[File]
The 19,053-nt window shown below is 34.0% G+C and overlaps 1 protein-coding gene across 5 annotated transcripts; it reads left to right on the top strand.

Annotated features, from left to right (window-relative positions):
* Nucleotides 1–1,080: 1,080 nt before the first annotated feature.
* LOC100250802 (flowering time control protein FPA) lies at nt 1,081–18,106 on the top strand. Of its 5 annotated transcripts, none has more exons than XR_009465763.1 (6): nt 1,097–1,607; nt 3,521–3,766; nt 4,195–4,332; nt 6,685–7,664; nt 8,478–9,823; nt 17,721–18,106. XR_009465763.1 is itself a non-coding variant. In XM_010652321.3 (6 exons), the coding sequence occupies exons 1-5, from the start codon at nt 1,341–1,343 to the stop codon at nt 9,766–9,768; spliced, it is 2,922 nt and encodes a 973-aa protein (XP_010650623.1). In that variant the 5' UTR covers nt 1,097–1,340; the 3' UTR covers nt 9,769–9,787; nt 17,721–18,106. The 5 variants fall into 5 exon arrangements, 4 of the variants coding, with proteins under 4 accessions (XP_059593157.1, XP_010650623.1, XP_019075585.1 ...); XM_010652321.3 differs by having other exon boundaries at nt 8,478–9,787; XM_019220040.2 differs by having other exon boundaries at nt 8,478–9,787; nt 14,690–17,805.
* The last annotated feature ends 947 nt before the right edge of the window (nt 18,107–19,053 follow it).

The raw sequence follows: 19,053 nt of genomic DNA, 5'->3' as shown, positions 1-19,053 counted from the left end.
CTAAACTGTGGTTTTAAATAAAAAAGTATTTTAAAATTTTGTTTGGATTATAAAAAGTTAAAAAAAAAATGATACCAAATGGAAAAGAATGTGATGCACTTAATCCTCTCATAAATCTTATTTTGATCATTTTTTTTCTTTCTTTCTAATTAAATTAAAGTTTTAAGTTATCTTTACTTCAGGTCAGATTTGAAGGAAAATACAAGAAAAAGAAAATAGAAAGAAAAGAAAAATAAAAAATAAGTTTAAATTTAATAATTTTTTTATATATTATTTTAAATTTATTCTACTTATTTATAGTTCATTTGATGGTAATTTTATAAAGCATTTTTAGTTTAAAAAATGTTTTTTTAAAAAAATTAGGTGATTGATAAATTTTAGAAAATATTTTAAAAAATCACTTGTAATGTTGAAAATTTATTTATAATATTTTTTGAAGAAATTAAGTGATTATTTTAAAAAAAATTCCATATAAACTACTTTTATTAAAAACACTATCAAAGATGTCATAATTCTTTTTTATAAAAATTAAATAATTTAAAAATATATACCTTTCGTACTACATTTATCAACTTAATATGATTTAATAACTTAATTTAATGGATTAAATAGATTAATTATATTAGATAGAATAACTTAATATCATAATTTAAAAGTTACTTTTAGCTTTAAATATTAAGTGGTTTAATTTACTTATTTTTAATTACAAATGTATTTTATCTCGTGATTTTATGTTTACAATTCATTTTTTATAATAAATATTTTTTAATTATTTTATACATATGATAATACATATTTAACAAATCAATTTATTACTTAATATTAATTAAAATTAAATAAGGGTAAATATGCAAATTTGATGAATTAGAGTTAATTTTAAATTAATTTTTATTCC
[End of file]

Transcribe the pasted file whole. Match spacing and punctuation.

The 19,053-nt window shown below is 34.0% G+C and overlaps 1 protein-coding gene across 5 annotated transcripts; it reads left to right on the top strand.

Annotated features, from left to right (window-relative positions):
* Nucleotides 1–1,080: 1,080 nt before the first annotated feature.
* LOC100250802 (flowering time control protein FPA) lies at nt 1,081–18,106 on the top strand. Of its 5 annotated transcripts, none has more exons than XR_009465763.1 (6): nt 1,097–1,607; nt 3,521–3,766; nt 4,195–4,332; nt 6,685–7,664; nt 8,478–9,823; nt 17,721–18,106. XR_009465763.1 is itself a non-coding variant. In XM_010652321.3 (6 exons), the coding sequence occupies exons 1-5, from the start codon at nt 1,341–1,343 to the stop codon at nt 9,766–9,768; spliced, it is 2,922 nt and encodes a 973-aa protein (XP_010650623.1). In that variant the 5' UTR covers nt 1,097–1,340; the 3' UTR covers nt 9,769–9,787; nt 17,721–18,106. The 5 variants fall into 5 exon arrangements, 4 of the variants coding, with proteins under 4 accessions (XP_059593157.1, XP_010650623.1, XP_019075585.1 ...); XM_010652321.3 differs by having other exon boundaries at nt 8,478–9,787; XM_019220040.2 differs by having other exon boundaries at nt 8,478–9,787; nt 14,690–17,805.
* The last annotated feature ends 947 nt before the right edge of the window (nt 18,107–19,053 follow it).

The raw sequence follows: 19,053 nt of genomic DNA, 5'->3' as shown, positions 1-19,053 counted from the left end.
CTAAACTGTGGTTTTAAATAAAAAAGTATTTTAAAATTTTGTTTGGATTATAAAAAGTTAAAAAAAAAATGATACCAAATGGAAAAGAATGTGATGCACTTAATCCTCTCATAAATCTTATTTTGATCATTTTTTTTCTTTCTTTCTAATTAAATTAAAGTTTTAAGTTATCTTTACTTCAGGTCAGATTTGAAGGAAAATACAAGAAAAAGAAAATAGAAAGAAAAGAAAAATAAAAAATAAGTTTAAATTTAATAATTTTTTTATATATTATTTTAAATTTATTCTACTTATTTATAGTTCATTTGATGGTAATTTTATAAAGCATTTTTAGTTTAAAAAATGTTTTTTTAAAAAAATTAGGTGATTGATAAATTTTAGAAAATATTTTAAAAAATCACTTGTAATGTTGAAAATTTATTTATAATATTTTTTGAAGAAATTAAGTGATTATTTTAAAAAAAATTCCATATAAACTACTTTTATTAAAAACACTATCAAAGATGTCATAATTCTTTTTTATAAAAATTAAATAATTTAAAAATATATACCTTTCGTACTACATTTATCAACTTAATATGATTTAATAACTTAATTTAATGGATTAAATAGATTAATTATATTAGATAGAATAACTTAATATCATAATTTAAAAGTTACTTTTAGCTTTAAATATTAAGTGGTTTAATTTACTTATTTTTAATTACAAATGTATTTTATCTCGTGATTTTATGTTTACAATTCATTTTTTATAATAAATATTTTTTAATTATTTTATACATATGATAATACATATTTAACAAATCAATTTATTACTTAATATTAATTAAAATTAAATAAGGGTAAATATGCAAATTTGATGAATTAGAGTTAATTTTAAATTAATTTTTATTCC